Way back when I saw a trailer for Swingers (1996) couldn’t figure out when it was set. The characters all dressed in 50’s clothing and drove classic cars, but had the Club. I read a review and learned that the movie was about a Los Angeles sub-culture where people dress like they did in the 50’s. It sounded interesting, but it took me 11 years to finally see the movie.
Turns out that the 50’s fashion has little to do with the plot. It’s more of a visual shoutout to the Rat Pack in much the same way this movie pays tribute to Martin Scorsese and Quentin Tarantino. The plot of Swingers is very similar to Sideways in many ways, albeit 10 years earlier and the characters are 10 years younger (without looking at IMDB guess the age difference between Jon Favreau and Paul Giamatti).
The story is about Mike (Jon Favreau) a young man who broke up with his girlfriend in order to move to Los Angeles to try his hand at acting. Despite this he his hung up on his ex and spends a lot of his time moping and hoping she’ll call. Mike’s friend Trent (Vince Vaughn) continually tries to help out Mike by getting him to hook up with another woman. Trent is a loudmouth jerk but turns out to really care about Mike when it counts. As they go to bars and parties and smoothly move about Los Angeles, hilarity ensues. The plot of this movie doesn’t really count. It’s all about atmosphere, witty dialog, and set pieces. Eventually Mike does find love with Heather Graham at a swing dance, and his ex predictably calls the next day, but none of that matters. As I said above, plot doesn’t count, and the movie is better when you don’t think about it. Luckily there’s enough clever stuff going on that you don’t have to.
This movie makes me nostalgic for the nostalgia of the mid-1990’s. The liner notes on the DVD case credit the movie with starting the Swing Revival, although I think it already existed. Better yet, it’s stunning to watch a movie set in Los Angeles 11 years ago with nary a sight of an SUV nor a cellphone. They did have those things back then although we were still calling them Jeeps and mobile phones. That’s a time period I could go back to.
White Teeth (2000) by Zadie Smith is an ambitious, epic-in-scope, yet flawed novel. Starting in 1975 and continuing for two decades it tells the story of two families. First there’s the Jones family. Archie dumb but affable is a English man who narrowly escapes committing suicide on New Year’s Day 1975. Instead his celebrates his new lease on life by crashing a party where he meets Clara, an graceful, much younger woman originally from Jamaica who is escaping her tyrannical mother, a devotee of the Jehovah’s Witnesses. They have one daughter Irie who is intelligent but lacks confident.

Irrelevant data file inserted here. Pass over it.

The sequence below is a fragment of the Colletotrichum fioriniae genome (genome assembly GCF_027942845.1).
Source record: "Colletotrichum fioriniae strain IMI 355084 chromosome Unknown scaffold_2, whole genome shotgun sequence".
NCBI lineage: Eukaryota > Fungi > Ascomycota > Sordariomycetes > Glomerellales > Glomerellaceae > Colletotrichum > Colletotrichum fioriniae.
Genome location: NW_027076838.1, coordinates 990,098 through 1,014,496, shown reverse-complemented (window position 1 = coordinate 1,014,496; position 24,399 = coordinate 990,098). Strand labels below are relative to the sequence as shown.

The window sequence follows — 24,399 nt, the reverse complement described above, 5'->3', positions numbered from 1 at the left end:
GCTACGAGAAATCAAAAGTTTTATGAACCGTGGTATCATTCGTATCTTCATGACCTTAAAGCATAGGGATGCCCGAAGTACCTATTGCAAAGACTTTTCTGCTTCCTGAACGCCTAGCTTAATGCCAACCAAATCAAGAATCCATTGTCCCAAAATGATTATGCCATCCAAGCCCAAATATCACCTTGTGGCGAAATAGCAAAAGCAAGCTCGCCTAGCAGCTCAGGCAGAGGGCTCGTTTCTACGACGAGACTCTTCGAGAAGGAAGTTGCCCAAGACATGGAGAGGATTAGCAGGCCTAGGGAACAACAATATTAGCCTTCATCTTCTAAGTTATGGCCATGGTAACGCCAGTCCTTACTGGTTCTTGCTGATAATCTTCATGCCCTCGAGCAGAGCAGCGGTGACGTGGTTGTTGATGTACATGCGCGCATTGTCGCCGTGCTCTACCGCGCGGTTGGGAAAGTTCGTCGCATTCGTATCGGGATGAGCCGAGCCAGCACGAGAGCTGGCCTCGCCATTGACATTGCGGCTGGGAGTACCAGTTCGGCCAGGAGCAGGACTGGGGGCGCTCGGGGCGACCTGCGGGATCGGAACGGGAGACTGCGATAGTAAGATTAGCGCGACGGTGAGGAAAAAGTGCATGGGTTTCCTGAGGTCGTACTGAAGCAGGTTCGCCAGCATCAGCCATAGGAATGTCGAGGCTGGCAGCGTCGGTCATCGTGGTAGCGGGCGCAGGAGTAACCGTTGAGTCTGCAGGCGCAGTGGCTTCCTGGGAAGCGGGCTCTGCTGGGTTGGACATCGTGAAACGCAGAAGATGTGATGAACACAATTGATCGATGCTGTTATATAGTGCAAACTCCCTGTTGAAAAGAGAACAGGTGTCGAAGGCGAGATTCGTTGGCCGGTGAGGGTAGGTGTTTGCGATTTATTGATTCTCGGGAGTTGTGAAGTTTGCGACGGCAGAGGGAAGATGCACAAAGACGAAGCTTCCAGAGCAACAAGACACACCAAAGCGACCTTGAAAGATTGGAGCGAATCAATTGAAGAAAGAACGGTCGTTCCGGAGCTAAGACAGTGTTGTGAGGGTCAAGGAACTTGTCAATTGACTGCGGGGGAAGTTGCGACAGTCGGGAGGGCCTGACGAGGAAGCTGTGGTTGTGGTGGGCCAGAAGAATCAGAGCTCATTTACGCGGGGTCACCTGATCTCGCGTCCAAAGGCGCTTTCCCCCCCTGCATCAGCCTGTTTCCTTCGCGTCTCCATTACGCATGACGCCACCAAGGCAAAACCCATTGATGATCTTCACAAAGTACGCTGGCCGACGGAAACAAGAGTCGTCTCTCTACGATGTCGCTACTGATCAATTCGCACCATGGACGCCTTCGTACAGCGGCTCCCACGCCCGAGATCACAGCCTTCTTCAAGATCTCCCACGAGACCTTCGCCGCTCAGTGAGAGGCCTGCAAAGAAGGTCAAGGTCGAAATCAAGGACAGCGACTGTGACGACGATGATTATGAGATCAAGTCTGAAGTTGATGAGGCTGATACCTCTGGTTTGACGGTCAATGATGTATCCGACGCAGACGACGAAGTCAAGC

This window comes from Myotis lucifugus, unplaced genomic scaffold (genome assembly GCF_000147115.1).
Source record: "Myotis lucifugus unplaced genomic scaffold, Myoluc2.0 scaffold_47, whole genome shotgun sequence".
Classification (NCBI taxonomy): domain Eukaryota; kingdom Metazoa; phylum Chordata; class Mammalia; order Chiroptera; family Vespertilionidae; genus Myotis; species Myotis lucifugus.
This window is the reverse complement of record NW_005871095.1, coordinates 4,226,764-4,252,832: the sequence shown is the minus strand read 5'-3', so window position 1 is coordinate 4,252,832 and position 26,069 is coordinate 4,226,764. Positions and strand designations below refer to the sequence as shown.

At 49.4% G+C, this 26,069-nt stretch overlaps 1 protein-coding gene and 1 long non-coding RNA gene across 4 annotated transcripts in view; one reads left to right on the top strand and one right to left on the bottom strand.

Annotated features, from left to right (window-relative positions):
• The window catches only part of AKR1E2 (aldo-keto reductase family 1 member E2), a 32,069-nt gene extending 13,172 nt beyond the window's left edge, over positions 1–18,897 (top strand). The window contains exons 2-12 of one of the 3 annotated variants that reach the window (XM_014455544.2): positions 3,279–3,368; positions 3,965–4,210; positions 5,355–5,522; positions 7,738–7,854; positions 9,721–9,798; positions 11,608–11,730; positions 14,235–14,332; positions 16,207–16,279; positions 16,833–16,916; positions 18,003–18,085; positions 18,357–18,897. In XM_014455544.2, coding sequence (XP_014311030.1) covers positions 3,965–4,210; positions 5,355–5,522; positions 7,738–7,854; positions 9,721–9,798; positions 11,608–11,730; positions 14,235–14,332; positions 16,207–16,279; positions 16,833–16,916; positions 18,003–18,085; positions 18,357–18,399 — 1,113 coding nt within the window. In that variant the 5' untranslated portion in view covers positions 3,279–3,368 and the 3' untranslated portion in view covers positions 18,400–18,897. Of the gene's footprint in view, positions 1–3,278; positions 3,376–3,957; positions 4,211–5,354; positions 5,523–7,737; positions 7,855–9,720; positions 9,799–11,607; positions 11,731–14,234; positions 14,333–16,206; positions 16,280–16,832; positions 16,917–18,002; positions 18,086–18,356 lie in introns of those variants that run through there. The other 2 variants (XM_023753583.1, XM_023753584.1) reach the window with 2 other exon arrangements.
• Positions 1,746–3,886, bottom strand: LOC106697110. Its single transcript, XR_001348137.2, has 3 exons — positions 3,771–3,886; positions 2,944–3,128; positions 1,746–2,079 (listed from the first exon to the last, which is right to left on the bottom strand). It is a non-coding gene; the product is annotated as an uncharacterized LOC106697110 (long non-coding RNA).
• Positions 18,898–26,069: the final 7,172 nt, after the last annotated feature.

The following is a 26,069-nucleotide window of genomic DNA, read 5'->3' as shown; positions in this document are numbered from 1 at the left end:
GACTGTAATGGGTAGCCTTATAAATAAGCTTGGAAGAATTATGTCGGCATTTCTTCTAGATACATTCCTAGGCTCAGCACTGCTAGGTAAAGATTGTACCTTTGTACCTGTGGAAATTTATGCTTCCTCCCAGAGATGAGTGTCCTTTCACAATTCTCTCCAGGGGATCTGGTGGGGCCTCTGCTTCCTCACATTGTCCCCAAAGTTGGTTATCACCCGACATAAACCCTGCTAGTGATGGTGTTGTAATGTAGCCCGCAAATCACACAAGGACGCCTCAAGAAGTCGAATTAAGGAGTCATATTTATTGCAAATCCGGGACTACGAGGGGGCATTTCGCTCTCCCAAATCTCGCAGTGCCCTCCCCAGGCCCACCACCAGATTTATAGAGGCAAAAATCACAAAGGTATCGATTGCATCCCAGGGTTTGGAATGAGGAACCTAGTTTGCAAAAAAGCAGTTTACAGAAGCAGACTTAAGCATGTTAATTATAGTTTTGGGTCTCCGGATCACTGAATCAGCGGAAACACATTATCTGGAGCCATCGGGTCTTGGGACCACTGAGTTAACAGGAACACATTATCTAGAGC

The other family is that of the Bengali immigrants the Iqbals. Archie’s buddy from the army Samad is something of a curmudgeon about modern Western society but unable to strictly adhere to the Islamic beliefs he frequently proclaims. His long suffering wife by an arranged marriage is Alsana who is far more practical to adapting and raising a family in modern day London. They have twin sons Magid and Millat. In a critical part of the book Samad decides to send the slightly older and favored Magid to India where he can be shielded from Western ways and educated properly (much to Alsana’s displeasure and she responds by not directly addressing her husband for several years). Millat on the other hand is not at all studious and tends toward a life of partying and drugs. Still, he’s a leader among children his age (and often a dealer) but as he grows older and angrier he rebels by joining a fundamentalist Islamic group (amusingly called KEVIN). He’s also the object of Irie’s affections.
More than halfway through the book a third family is introduced, the overly confident intellectuals the Chalfens. The family is headed by the geneticist Marcus who is working on a project called FutureMouse, a genetically engineered rodent. All of the Jones and Iqbal children become involved with the Chalfens through their classmate Josh, and Marcus and his wife become an odd mix of mentors and second family. Josh in turn rebels against his family by joining an animal rights group.
For the first two-thirds of the book, this is an incredibly well-written often laugh-out-loud hilarious novel. Smith provides spot-on social satire of the immigrant experience, family life, and the generation gap. Her characters are fully fleshed out and true to life and through them greater social truths are told. Unfortunately, in the final third of the book Smith loses track of her characters and gets caught up in organizations – the FutureMouse geneticists, the Jehovah’s Witnesses, the Islamic fundamentalists, and the animal rights activists – as they all converge for the most anti-climactic climax on New Year’s Eve. When telling the stories of individuals, the social message flows naturally and the conflict is nuanced, but when it comes down to these groups meeting up at the end it’s too obvious and the heart and soul of the novel is glaringly absent.
Despite this disappointment, I would recommend reading White Teeth if only to enjoy Smith’s brilliant writing style in the early chapters.